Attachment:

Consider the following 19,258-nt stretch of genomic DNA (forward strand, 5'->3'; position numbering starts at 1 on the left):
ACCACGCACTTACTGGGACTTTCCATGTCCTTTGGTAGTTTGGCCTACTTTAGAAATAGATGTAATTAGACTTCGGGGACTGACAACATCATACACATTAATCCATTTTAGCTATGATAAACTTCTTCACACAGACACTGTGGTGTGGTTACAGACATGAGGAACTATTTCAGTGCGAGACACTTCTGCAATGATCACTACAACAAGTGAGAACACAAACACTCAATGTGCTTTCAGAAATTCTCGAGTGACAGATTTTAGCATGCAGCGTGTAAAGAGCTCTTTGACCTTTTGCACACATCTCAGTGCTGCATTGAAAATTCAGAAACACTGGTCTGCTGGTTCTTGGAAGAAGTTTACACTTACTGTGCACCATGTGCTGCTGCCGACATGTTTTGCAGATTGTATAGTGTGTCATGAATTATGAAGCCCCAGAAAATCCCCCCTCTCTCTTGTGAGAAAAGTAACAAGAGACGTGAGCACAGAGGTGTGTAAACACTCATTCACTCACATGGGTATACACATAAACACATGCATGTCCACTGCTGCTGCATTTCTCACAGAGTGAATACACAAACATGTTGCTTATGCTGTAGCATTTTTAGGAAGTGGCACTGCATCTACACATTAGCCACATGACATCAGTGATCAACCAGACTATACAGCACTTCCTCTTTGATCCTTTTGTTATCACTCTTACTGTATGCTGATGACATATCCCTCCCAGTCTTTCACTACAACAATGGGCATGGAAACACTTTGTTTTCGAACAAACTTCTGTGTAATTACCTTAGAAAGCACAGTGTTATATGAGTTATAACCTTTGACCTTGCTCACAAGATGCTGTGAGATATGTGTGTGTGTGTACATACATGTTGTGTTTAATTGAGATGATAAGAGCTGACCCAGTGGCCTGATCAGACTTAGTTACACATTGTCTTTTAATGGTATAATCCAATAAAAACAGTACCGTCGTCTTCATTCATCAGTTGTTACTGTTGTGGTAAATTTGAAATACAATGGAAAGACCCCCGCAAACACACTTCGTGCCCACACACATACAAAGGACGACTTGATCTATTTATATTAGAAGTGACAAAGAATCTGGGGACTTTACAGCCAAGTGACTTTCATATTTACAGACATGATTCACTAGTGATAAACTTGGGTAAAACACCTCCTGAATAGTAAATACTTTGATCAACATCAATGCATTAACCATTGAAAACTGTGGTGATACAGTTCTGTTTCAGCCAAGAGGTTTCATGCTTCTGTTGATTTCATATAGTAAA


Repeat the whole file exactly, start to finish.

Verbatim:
Consider the following 19,258-nt stretch of genomic DNA (forward strand, 5'->3'; position numbering starts at 1 on the left):
ACCACGCACTTACTGGGACTTTCCATGTCCTTTGGTAGTTTGGCCTACTTTAGAAATAGATGTAATTAGACTTCGGGGACTGACAACATCATACACATTAATCCATTTTAGCTATGATAAACTTCTTCACACAGACACTGTGGTGTGGTTACAGACATGAGGAACTATTTCAGTGCGAGACACTTCTGCAATGATCACTACAACAAGTGAGAACACAAACACTCAATGTGCTTTCAGAAATTCTCGAGTGACAGATTTTAGCATGCAGCGTGTAAAGAGCTCTTTGACCTTTTGCACACATCTCAGTGCTGCATTGAAAATTCAGAAACACTGGTCTGCTGGTTCTTGGAAGAAGTTTACACTTACTGTGCACCATGTGCTGCTGCCGACATGTTTTGCAGATTGTATAGTGTGTCATGAATTATGAAGCCCCAGAAAATCCCCCCTCTCTCTTGTGAGAAAAGTAACAAGAGACGTGAGCACAGAGGTGTGTAAACACTCATTCACTCACATGGGTATACACATAAACACATGCATGTCCACTGCTGCTGCATTTCTCACAGAGTGAATACACAAACATGTTGCTTATGCTGTAGCATTTTTAGGAAGTGGCACTGCATCTACACATTAGCCACATGACATCAGTGATCAACCAGACTATACAGCACTTCCTCTTTGATCCTTTTGTTATCACTCTTACTGTATGCTGATGACATATCCCTCCCAGTCTTTCACTACAACAATGGGCATGGAAACACTTTGTTTTCGAACAAACTTCTGTGTAATTACCTTAGAAAGCACAGTGTTATATGAGTTATAACCTTTGACCTTGCTCACAAGATGCTGTGAGATATGTGTGTGTGTGTACATACATGTTGTGTTTAATTGAGATGATAAGAGCTGACCCAGTGGCCTGATCAGACTTAGTTACACATTGTCTTTTAATGGTATAATCCAATAAAAACAGTACCGTCGTCTTCATTCATCAGTTGTTACTGTTGTGGTAAATTTGAAATACAATGGAAAGACCCCCGCAAACACACTTCGTGCCCACACACATACAAAGGACGACTTGATCTATTTATATTAGAAGTGACAAAGAATCTGGGGACTTTACAGCCAAGTGACTTTCATATTTACAGACATGATTCACTAGTGATAAACTTGGGTAAAACACCTCCTGAATAGTAAATACTTTGATCAACATCAATGCATTAACCATTGAAAACTGTGGTGATACAGTTCTGTTTCAGCCAAGAGGTTTCATGCTTCTGTTGATTTCATATAGTAAA